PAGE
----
Quartets in Antarctic Isolation

  • A. J. W. Taylor
  • M. M. Brown
Part of the The Plenum Series in Behavioral Psychophysiology and Medicine book series (SSBP)


The best of psychological research is empirical, replicable, related to previous findings in the discipline, and incorporated as appropriate with findings from related disciplines; it offers solutions for maximizing human performance and raises questions for further study. The rest falls short in some major respect while still making some contribution to the corpus of knowledge and providing opportunities for researchers to gain experience in their search for facts.


General Health Questionnaire Hopkins Symptom Checklist General Health Questionnaire Score Reference Circle ANTARCTIC Isolation 
These keywords were added by machine and not by the authors. This process is experimental and the keywords may be updated as the learning algorithm improves.


Unable to display preview. Download preview PDF.

Unable to display preview. Download preview PDF.


  1. Alty, R. T. B. (1990). The equivalence of written and computer formats of three questionnaires. Master’s thesis. Wellington, NZ: Victoria University.Google Scholar
  2. Bales, R. I., and Cohen, S. P. (1979). SYMLOG: A system for the multi-level observation of groups. New York: Free Press.Google Scholar
  3. Cazes, G., Rivolier, J., Taylor, A. J. W, and McCormick, I. A. (1989). Arctic Medical Research, 48, 185–194.PubMedGoogle Scholar
  4. Cornelius, H., Faire, S., and Hall, S. (undated). Conflict resolution network: A trainers manual (5th ed.). Chatswood, New South Wales, Australia: Conflict Resolution Network.Google Scholar
  5. Folkman, S., and Lazarus, R. S. (1980). An analysis of coping in a middle-aged community sample. Journal of Health and Social Behaviour, 21, 219–239.CrossRefGoogle Scholar
  6. Goldberg, D. (1979). Manual of the general health questionnaire. Windsor, U.K.: NFER Publishing.Google Scholar
  7. Green, D. E., Walkey, E. H., McCormick, I. A., and Taylor, A. J. W. (1988). Development and evaluation of a 21 item version of the Hopkins Symptom Checklist in New Zealand and United States respondents. Australian Journal of Psychology, 40, 61–70.CrossRefGoogle Scholar
  8. Haythorn, W. H. (1973). The mini-world of isolation: Laboratory studies. In J. E. Rasmussen (Ed.), Man in isolation and confinement (Chapter 8 ). Chicago: Aldine.Google Scholar
  9. Leon, G. R., McNally, C., and Ben-Porath, Y. S. (1987). Personality characteristics, mood, and coping patterns in a successful North Pole Expedition team. University of Minnesota. Private circulation, p. 24.Google Scholar
  10. MacKay, C., Cox, T., Burrows, G., and Lazzerini, T. (1978). An inventory for the measurement of self-reported stress and arousal. British Journal of Social and Clinical Psychology, 17, 283–284.PubMedCrossRefGoogle Scholar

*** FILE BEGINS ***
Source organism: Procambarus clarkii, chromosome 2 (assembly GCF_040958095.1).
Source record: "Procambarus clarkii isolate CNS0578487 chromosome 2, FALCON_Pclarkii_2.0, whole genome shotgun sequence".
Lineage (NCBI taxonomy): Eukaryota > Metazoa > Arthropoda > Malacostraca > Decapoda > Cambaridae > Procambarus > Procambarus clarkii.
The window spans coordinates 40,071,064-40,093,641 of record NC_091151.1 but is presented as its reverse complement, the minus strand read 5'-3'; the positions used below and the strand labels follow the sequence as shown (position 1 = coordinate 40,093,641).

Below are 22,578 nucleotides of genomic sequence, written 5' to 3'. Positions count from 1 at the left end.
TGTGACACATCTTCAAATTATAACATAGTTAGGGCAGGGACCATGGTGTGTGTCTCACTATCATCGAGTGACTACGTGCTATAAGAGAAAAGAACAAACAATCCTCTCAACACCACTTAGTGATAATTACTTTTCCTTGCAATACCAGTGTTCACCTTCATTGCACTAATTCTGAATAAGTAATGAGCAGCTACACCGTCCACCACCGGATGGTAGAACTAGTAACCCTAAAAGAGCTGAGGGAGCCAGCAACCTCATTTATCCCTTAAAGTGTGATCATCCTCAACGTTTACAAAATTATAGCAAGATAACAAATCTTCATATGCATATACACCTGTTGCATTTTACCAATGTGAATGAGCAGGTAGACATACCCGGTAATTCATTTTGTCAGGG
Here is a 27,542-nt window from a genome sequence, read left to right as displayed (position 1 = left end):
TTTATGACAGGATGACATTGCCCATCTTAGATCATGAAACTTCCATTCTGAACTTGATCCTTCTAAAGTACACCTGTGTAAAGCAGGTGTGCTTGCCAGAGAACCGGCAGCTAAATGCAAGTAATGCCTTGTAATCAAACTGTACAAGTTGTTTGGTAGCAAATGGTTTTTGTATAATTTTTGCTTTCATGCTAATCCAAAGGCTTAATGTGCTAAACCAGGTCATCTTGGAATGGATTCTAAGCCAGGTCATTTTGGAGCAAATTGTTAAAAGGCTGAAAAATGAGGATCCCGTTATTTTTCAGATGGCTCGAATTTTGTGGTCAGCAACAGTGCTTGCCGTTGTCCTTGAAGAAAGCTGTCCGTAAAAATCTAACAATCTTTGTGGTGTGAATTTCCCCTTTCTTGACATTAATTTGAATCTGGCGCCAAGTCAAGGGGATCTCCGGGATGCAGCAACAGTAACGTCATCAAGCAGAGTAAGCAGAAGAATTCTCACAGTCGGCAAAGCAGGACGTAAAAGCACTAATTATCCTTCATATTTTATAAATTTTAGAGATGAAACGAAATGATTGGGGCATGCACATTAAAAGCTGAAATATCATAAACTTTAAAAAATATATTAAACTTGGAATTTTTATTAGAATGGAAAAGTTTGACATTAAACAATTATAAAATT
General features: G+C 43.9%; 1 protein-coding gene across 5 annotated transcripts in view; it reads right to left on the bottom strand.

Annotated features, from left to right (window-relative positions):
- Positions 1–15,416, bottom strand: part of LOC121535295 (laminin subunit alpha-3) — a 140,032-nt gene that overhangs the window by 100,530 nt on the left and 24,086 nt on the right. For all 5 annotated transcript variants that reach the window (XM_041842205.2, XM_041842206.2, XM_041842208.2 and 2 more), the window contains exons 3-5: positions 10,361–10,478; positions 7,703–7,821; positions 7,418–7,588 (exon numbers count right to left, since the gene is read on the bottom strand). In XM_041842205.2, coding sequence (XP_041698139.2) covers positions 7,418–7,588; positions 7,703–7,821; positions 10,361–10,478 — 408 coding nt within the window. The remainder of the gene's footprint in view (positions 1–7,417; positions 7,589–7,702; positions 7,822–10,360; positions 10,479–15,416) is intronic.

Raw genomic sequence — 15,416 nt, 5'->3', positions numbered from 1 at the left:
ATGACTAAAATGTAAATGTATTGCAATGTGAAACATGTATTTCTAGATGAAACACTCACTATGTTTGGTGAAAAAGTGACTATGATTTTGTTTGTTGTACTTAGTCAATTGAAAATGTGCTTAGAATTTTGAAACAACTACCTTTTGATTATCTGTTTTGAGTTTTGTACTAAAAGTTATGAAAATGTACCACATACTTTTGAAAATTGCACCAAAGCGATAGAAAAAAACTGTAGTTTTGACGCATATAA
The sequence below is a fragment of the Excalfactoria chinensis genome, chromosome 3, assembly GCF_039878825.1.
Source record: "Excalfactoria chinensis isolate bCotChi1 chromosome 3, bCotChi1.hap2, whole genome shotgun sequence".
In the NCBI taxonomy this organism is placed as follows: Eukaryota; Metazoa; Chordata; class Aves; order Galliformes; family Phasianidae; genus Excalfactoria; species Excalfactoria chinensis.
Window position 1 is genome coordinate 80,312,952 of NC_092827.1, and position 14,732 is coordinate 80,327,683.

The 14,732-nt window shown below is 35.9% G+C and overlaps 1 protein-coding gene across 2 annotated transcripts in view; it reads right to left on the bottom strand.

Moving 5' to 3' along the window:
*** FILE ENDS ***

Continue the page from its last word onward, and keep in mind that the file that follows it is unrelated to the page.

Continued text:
11. Palinkas, L. A. (1986). Health and performance of Antarctic winter-over personnel: A follow-up study. Aviation, Space, and Environmental Medicine, 57, 954–959.Google Scholar
  12. Pozner, H. (1965). Mental fitness. In E. G. Edholm and A. L. Bacharach (Eds.), A practical guide for those going on expeditions (pp. 77–97 ). Bristol: Wright.Google Scholar
  13. Rivolier, J., Goldsmith, R., Lugg, D. J., and Taylor, A. J. W. (Eds.). (1988). Man in the Antarctic: The scientific research of the International Biomedical Expedition to Antarctic. London: Taylor and Francis.Google Scholar
  14. Sawyer, M., Sarris, A., Quigley, R., Baghurst, P., and Kalucy, R. (1990). The attitude of parents to the use of computer-assisted interviewing in a child psychiatry service. British Journal of Psychiatry, 157, 675–678.PubMedCrossRefGoogle Scholar
  15. Siegert, R. J., McCormick, I. A., Taylor, A. J. W, and Walkey, E. H. (1987). An examination of reported factor structures of the General Health Questionnaire and the identification of a stable replicable structure. Australian Journal of Psychology, 39, 87–98.CrossRefGoogle Scholar
  16. Taylor, A. J. W. (1987). Antarctic psychology. Wellington, NZ: Department of Scientific and Industrial Research.Google Scholar
  17. Taylor, A. J. W. (1989a). The collection and transmission of behavioral data by computer and satellite. In Guo Kun (Ed. in Chief), Proceedings of the International Symposium on Antarctic Research (pp. 355–359 ). Tianjin: China Ocean Press.Google Scholar
  18. Taylor, A. J. W. (1989b). Polar winters: Chronic deprivation or transient hibernation? Polar Record, 25, 239–246.CrossRefGoogle Scholar
  19. Ursin, H., Etienne, J. L., and Collet, J. (1990). An Antarctic crossing as analogue for long-term manned spaceflight. European Space Agency Bulletin, 64, 45–49.Google Scholar
  20. Ursin, H., Bergan, T., Collet, J., Endresen, I. M., Lugg, D. J., Maki, P., Matre, R., Molvaer, O., Muller, H. K., Olff, M., Pettersen, R., Sandal, G. M., Vaernes, R., and Warncke, M. (1991). Psychological studies of individuals in small, isolated groups—in the Antarctic and in space analogues. Environment and Behavior, Special Polar Psychology Issue, 23, 766–781.Google Scholar

Copyright information

© Springer Science+Business Media New York 1994

Authors and Affiliations

  • A. J. W. Taylor
    • 1
  • M. M. Brown
    • 1
  1. 1.Psychology DepartmentVictoria University of WellingtonWellingtonNew Zealand

Personalised recommendations